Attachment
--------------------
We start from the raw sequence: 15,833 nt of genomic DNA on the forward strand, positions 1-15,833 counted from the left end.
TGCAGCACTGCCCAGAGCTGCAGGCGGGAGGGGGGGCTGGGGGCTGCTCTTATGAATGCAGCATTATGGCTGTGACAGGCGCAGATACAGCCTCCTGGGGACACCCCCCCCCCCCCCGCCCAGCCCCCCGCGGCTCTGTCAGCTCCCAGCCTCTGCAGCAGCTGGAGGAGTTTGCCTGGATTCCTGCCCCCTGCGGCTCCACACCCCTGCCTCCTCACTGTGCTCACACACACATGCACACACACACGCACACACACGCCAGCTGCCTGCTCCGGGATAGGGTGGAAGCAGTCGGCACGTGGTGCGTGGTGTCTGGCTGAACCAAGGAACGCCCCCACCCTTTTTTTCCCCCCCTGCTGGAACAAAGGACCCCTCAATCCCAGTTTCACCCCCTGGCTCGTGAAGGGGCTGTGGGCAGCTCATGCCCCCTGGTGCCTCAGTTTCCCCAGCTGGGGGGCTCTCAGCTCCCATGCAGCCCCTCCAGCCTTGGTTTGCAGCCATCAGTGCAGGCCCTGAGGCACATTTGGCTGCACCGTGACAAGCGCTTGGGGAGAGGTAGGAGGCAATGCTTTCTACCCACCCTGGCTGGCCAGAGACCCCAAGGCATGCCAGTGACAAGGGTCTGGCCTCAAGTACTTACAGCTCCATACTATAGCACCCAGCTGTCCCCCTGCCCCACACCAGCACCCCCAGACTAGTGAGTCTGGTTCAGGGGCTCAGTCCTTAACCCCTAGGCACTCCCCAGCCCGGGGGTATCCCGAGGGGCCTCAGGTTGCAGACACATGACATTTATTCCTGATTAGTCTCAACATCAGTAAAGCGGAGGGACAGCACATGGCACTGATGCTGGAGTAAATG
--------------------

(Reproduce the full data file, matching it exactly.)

We start from the raw sequence: 15,833 nt of genomic DNA on the forward strand, positions 1-15,833 counted from the left end.
TGCAGCACTGCCCAGAGCTGCAGGCGGGAGGGGGGGCTGGGGGCTGCTCTTATGAATGCAGCATTATGGCTGTGACAGGCGCAGATACAGCCTCCTGGGGACACCCCCCCCCCCCCCGCCCAGCCCCCCGCGGCTCTGTCAGCTCCCAGCCTCTGCAGCAGCTGGAGGAGTTTGCCTGGATTCCTGCCCCCTGCGGCTCCACACCCCTGCCTCCTCACTGTGCTCACACACACATGCACACACACACGCACACACACGCCAGCTGCCTGCTCCGGGATAGGGTGGAAGCAGTCGGCACGTGGTGCGTGGTGTCTGGCTGAACCAAGGAACGCCCCCACCCTTTTTTTCCCCCCCTGCTGGAACAAAGGACCCCTCAATCCCAGTTTCACCCCCTGGCTCGTGAAGGGGCTGTGGGCAGCTCATGCCCCCTGGTGCCTCAGTTTCCCCAGCTGGGGGGCTCTCAGCTCCCATGCAGCCCCTCCAGCCTTGGTTTGCAGCCATCAGTGCAGGCCCTGAGGCACATTTGGCTGCACCGTGACAAGCGCTTGGGGAGAGGTAGGAGGCAATGCTTTCTACCCACCCTGGCTGGCCAGAGACCCCAAGGCATGCCAGTGACAAGGGTCTGGCCTCAAGTACTTACAGCTCCATACTATAGCACCCAGCTGTCCCCCTGCCCCACACCAGCACCCCCAGACTAGTGAGTCTGGTTCAGGGGCTCAGTCCTTAACCCCTAGGCACTCCCCAGCCCGGGGGTATCCCGAGGGGCCTCAGGTTGCAGACACATGACATTTATTCCTGATTAGTCTCAACATCAGTAAAGCGGAGGGACAGCACATGGCACTGATGCTGGAGTAAATG